Local market-building goal to keep Auckland Council in New Zealand for green debut
Auckland Council plans to tap the New Zealand dollar market for its debut green bond during 2018, as the issuer aims to play its part in providing the supply needed to catalyse domestic funds growth. The council revealed on 7 March that it plans to become a green-bond issuer this year, though it is yet to develop detailed transaction plans.
For instance, the scale and timing of a debut green-bond issue from Auckland Council remains to be decided based on market conditions and funding need. John Bishop, Auckland Council’s treasurer and general manager, transaction services, confirms that it hopes to issue a domestic green-bond transaction later in calendar 2018.
The early commitment to bringing a New Zealand dollar deal rather than issuing in another currency in which Auckland Council is active – such as Australian dollars or euros – is based on a desire to support the development of a market for the green asset class locally.
Bishop explains: “Green-bond markets are more developed offshore than is the case in New Zealand, and we are certainly not saying we will only ever issue green bonds in New Zealand. But to build funds locally investors need to have product to buy, and we want to help encourage the development of a domestic green-bond market by issuing in New Zealand.”
By March 2018, there has only been a single green-bond print in the New Zealand domestic market – by International Finance Corporation in 2017. Contact Energy has completed a green debt-funding programme but has yet to issue new bonds under it.
The issuer is also keen to highlight its existing environmental agenda via the capital markets. Bishop says it sees green-bond issuance as an ideal opportunity to do so and is “looking forward to the response from investors and the wider market”.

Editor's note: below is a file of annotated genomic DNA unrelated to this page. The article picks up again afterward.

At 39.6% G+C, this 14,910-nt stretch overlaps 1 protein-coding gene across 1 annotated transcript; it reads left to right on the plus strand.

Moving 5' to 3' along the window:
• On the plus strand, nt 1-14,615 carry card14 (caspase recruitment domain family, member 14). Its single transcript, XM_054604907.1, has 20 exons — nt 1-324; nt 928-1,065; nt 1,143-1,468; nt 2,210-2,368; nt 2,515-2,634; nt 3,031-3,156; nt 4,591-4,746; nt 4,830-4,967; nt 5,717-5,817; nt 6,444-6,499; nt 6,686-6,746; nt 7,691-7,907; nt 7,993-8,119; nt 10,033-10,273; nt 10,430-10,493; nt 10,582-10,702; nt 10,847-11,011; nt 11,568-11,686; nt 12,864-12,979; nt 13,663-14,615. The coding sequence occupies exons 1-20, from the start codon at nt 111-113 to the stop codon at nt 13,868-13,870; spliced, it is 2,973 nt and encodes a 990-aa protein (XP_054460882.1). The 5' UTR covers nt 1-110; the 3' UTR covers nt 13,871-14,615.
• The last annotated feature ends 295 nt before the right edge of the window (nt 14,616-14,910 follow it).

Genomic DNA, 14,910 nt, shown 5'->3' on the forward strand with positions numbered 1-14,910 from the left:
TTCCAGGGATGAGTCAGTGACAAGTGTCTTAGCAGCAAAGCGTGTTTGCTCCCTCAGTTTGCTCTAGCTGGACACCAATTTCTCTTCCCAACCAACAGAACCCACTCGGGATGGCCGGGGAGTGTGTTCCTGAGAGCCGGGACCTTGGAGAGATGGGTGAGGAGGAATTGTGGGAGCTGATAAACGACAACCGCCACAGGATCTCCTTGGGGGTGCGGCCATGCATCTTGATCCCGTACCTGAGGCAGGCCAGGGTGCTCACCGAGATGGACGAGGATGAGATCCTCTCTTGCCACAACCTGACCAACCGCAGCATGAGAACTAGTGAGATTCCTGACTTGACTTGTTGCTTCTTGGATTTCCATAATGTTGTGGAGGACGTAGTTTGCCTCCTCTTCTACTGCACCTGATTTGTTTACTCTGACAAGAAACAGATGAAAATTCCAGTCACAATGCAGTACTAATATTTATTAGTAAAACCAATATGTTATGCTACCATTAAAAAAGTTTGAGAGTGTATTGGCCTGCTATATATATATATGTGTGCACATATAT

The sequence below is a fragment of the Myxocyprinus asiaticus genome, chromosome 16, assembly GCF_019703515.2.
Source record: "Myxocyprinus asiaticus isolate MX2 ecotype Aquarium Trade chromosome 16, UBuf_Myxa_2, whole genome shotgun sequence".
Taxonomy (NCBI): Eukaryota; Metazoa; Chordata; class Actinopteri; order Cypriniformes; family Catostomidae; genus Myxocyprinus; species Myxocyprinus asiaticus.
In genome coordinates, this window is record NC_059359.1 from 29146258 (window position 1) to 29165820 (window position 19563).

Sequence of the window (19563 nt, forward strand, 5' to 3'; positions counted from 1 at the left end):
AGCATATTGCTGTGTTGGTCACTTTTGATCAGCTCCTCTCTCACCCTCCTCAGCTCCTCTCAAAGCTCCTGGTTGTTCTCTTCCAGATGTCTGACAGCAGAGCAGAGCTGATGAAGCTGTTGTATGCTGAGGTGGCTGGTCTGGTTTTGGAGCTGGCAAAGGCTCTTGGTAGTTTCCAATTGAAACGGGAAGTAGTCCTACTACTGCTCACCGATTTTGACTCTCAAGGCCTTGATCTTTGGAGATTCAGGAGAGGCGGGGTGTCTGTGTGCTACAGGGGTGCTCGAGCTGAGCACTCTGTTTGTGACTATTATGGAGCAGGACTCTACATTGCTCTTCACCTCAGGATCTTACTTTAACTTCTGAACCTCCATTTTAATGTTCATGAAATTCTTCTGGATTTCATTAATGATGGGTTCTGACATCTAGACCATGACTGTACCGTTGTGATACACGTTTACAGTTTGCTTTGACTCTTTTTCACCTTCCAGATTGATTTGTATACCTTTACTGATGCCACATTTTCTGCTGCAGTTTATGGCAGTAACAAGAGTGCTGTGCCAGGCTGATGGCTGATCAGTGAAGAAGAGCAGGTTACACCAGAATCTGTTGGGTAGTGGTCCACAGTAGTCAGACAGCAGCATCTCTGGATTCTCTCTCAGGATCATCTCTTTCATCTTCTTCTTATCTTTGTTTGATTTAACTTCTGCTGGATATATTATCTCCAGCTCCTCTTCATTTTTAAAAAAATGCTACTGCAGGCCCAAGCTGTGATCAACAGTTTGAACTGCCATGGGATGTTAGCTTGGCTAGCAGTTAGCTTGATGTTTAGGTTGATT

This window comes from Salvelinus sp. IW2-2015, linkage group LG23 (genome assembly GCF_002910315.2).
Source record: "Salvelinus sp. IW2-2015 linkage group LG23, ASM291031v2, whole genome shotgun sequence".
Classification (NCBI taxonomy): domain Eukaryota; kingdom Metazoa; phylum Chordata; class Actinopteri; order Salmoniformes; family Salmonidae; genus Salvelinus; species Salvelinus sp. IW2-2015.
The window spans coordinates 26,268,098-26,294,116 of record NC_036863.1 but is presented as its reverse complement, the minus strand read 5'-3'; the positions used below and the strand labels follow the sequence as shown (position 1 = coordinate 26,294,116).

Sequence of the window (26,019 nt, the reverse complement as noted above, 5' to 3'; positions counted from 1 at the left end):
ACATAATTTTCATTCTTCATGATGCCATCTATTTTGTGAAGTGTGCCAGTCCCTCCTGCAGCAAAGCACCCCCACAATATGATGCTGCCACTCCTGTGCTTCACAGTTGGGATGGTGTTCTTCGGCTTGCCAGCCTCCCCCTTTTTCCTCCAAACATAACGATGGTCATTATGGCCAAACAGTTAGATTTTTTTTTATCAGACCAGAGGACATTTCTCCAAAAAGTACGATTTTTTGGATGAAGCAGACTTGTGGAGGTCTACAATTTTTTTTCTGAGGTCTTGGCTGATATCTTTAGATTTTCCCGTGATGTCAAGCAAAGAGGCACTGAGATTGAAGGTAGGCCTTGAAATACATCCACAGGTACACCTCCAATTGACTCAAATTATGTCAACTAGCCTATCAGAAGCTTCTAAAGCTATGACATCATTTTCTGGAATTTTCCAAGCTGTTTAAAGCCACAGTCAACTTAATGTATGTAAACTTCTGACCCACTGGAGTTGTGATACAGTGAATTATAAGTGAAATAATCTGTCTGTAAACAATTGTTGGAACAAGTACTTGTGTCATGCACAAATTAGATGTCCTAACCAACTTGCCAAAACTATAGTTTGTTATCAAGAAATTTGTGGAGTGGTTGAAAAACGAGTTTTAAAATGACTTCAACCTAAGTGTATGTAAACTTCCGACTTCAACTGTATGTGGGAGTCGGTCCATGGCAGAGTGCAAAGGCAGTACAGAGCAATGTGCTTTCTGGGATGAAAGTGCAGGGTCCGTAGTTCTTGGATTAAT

The proposed green bonds will be subject to a green bond framework, on which Auckland Council is being assisted by ANZ. The framework follows the model established in Australia of using the International Capital Market Association’s green-bond principles and the climate bond standard regulated by the Climate Bond Initiative.
John Mauro, Auckland Council’s chief sustainability officer, explains that the council wanted to use a recognised standard and was happy to draw on experience from the more developed Australian market to do so.
Mauro says Auckland Council wants to develop a broad asset base for its green-bond framework, but in the first instance the two “obvious candidates” are transport and water assets. Auckland Council has significant infrastructure capex pending over the coming decade including acting as the source of financing for Auckland’s water and wastewater provider, Watercare.
In a statement announcing the green-bond plans, Auckland’s mayor, Phil Goff, said: “We are investing significantly in our water infrastructure, to clean up our harbours and waterways, and in public transport infrastructure to reduce emissions and decongest our roads. These projects are an attractive investment opportunity for investors who are allocating larger segments of their portfolios to climate change and green investment activities.”
Going forward, the conclusion of Auckland Council’s 10-year plan in mid-2018 should give a clearer indication of what proportion of the asset book could in theory qualify for green funding.
As with all Auckland Council’s domestic issuance, the forthcoming green-bond debut is likely to be issued in retailable format. As a high-grade, relatively low-yielding issuer the council tends to attract predominantly institutional demand for its bonds, but Bishop tells KangaNews: “There could be some additional interest in a green deal on the retail and smaller institutional side, relative to what we would see in a ‘normal’ Auckland Council deal. But obviously it’s impossible to guess the extent of any incremental interest at this stage.”
The issuer also emphasises that a transaction is not imminent. No money is currently being sought and green bonds cannot currently be applied for under any potential offer. If an offer is made, it will be in accordance with the New Zealand Financial Markets Conduct Act.
High-grade issuers' yearbook 2018.
The annual guide to Australian and New Zealand sovereign-sector issuers.